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Wildlife Journal 2007

Media Page May 2

 

May 2, 2007

 All was calm and I was at my desk with the live X10 feed from the nest on my office TV monitor. I heard the squawking  alarm from the female on the nest as she abruptly left . In an instant the intruder briefly showed itself right at the nest, but was quickly driven away by both the male and female Robin Parents. At the time I did not know what it was but looking out of my office second floor window down onto the walkway and the holly. I witnessed both parents flogging in and around the base of the Holly and then suddenly scampering down the walk and away from that commotion with breakneck speed was the culprit -- a chipmunk. So once again the learning process never stops, as previously I had not considered the chipmunk to be a threat to the nest, but now realize why with so many dangers to these birds, that only 40 percent of nest starts ever survive to fledglings.

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Meanwhile in the back yard a few unexpected photo opportunities presented themselves which I had been looking for  to add to the backyard wildlife pages.

 

Box Turtle

 

 

Salamander

House Finch

 

Indigo Bunting

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Did You Know:   The Mother to be Robin builds the nest, in 3 to 6 days ,of twigs and grass mixed  with mud. She mixes the mud with her feet and then moulds the nest with her body. The incubation period for robins is 12 to 14 days. Robins usually lay 3 to 5 eggs

 
Did You Know:  At first Robin chicks  are nearly totally naked with reddish-pinkish skin that is transparent enough to see to some degree the internal organs. They quickly develop a soft gray down covering and feathers begin to grow within a couple of days of hatching.

 
Did You Know:  Robins feed their Chicks up to 100 times every day thru dusk but feeding is not done during the night.

 
Did You Know:  The Diet of baby robins consist of earthworms, cut worms, caterpillars, moths, and other insects.  60 percent of Mature robins diet consist of fruit and berries. Flocks, consisting of hundreds  of Robins  can strip the berries from trees and shrubs in a short time in what appears to be a feeding frenzy.

 
Did You Know:  The incubation and nesting process from eggs to fledglings takes place within in a period of 30 to 40 days. Usually Robins will start a second brood or clutch and sometimes a third. The Female will lay the eggs and start the incubation process while the Male stays with the Fledglings, from the first nest, for about two more weeks after they Fledge. When the fledglings no longer require parents care, they may roost with other adult robins. The male then joins in the care for the new brood.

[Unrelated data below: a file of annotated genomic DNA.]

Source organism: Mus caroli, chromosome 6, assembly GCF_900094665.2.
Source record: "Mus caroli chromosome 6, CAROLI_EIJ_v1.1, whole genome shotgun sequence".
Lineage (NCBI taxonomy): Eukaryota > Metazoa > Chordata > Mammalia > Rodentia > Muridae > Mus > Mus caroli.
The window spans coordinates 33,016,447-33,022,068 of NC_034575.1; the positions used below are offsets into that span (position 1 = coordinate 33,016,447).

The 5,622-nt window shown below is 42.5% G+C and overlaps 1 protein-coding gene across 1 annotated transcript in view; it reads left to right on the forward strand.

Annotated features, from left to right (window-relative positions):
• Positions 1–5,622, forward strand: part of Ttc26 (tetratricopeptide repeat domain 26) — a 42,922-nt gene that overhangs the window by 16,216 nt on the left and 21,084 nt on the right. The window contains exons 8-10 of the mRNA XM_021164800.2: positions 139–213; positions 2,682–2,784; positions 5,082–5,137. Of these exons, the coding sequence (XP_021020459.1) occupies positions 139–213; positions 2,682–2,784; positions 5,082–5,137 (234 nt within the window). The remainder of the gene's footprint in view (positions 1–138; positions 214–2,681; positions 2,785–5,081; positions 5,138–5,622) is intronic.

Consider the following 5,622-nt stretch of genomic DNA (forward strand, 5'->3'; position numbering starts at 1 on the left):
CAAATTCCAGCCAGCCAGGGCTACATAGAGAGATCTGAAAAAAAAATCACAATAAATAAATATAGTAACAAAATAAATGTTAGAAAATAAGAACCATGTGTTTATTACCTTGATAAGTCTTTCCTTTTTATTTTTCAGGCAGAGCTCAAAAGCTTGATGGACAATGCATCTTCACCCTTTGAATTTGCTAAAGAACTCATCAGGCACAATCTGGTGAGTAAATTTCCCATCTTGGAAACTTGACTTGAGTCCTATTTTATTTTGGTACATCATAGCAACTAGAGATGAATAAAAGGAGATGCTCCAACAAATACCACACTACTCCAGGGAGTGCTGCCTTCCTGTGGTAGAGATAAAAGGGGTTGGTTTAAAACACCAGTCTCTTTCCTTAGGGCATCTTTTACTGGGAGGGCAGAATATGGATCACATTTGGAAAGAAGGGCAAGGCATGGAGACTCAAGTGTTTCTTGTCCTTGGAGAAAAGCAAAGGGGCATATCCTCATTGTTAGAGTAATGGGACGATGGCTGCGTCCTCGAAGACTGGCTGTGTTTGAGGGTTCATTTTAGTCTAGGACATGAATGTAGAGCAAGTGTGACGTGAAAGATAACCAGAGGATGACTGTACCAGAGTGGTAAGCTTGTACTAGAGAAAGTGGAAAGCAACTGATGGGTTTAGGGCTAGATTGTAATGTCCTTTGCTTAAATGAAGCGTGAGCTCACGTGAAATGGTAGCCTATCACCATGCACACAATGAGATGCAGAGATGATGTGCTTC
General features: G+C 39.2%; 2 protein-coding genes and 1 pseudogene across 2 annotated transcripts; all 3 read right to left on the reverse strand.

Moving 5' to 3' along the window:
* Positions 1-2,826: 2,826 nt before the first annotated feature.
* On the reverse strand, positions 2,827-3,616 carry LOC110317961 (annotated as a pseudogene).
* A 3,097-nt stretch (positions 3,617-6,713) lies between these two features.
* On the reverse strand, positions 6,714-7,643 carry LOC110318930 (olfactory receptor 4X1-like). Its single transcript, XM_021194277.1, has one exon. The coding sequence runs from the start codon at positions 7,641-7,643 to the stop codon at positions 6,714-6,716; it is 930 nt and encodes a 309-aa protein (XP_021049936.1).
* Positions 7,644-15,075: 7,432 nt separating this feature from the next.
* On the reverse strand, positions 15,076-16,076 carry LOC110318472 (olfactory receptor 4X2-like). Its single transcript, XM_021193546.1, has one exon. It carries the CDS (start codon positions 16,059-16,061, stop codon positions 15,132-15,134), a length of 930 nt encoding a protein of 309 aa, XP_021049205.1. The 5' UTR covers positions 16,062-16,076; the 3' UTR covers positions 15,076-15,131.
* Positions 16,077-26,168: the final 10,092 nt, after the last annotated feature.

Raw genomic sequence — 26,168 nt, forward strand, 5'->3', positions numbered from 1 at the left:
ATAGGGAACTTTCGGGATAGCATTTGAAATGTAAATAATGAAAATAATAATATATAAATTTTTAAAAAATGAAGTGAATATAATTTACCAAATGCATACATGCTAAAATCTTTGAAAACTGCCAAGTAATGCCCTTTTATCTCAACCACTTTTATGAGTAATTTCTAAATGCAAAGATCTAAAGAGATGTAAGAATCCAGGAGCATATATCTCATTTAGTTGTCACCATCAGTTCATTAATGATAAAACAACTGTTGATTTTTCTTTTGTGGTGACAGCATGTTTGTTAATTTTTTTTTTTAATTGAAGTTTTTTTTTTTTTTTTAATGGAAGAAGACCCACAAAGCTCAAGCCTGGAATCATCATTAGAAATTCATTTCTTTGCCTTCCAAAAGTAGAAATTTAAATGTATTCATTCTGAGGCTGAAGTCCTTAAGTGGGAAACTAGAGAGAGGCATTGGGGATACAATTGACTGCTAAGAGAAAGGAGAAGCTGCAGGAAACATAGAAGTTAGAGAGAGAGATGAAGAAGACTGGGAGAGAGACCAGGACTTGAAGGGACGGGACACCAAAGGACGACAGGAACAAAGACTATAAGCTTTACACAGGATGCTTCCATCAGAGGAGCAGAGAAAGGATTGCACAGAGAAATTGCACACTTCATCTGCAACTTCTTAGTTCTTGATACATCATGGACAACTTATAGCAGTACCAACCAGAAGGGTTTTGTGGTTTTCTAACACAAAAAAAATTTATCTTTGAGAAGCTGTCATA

Did You Know:  Robin chicks and all songbird chicks are born helpless and naked. This is called the Altricial species. This species lays fewer eggs and usually off the ground and away from many predators, plus the male will help feed and care for the chicks. Chickens, ducks and geese, lay many more eggs which hatch on the ground but incubation takes much longer and when they are hatched, they are not helpless but more mature than their Altricial cousins. They are of the Precocial species.

 
Did You Know:  Robins are usually among the first birds to sing in the morning and the among the last songs heard in the Evening.

 
Did You Know:  When searching for worms, Robins are seen  tilting their head and looking toward the ground. While it appears they are listening for the underground worms they are actually looking for slight movements in the turf signaling a worm or insect.  Robins are monocular (use one eye at a time)

 
Did You Know:  The US Federal Migratory Bird Law has a statue which  forbids the shooting of robins. This statue went into effect in 1913. Prior to that robins  could be and were hunted as game birds.

 
Did You Know:  The American Robin belongs to the Thrush family; the Mocking bird, Cat-bird and Brown Thrush, or Thrasher, as well as the Bluebird all are members of this family.

 
Did You Know:  Young Robins usually are able to leave the nest in 14 or 15 days after hatching. At first they are just able to hop and flutter but not really fly very well. The male parent continues to feed and train these fledglings for another two weeks until they are self sufficient.

 
Did You Know:  When danger approaches  the parent robins will attempt to lead the offenders away from the nest and the young robins will lie perfectly still. If the offender continues to come closer the robins may indeed dive at the enemy and continue their alarm cries.

 
Did You Know:  The female parent will continue to incubate (cover) the chicks at night for the first few days, and if there is bad weather. Later she will roost very close but not covering the chicks at night. The male parent may roost with other male robins in a nearby common roosting place at night.

 
Did You Know:  Scientific name :Turdus migratorius; Robins show considerable courage and anxiety for their young, and are a model  of propriety and teamwork for keeping house and  being concerned with the care of their offspring.

 
Did You Know:  The robins' eggs are vulnerable at first and then the young chicks have many enemies. Enemies  include the domestic cat and snakes. Also red and grey squirrel, chipmunks, hawks, crows, blue jays  and raccoons . And of course and sometimes unintended, MAN.

 

Wildlife visiting our Louisville Kentucky Backyard

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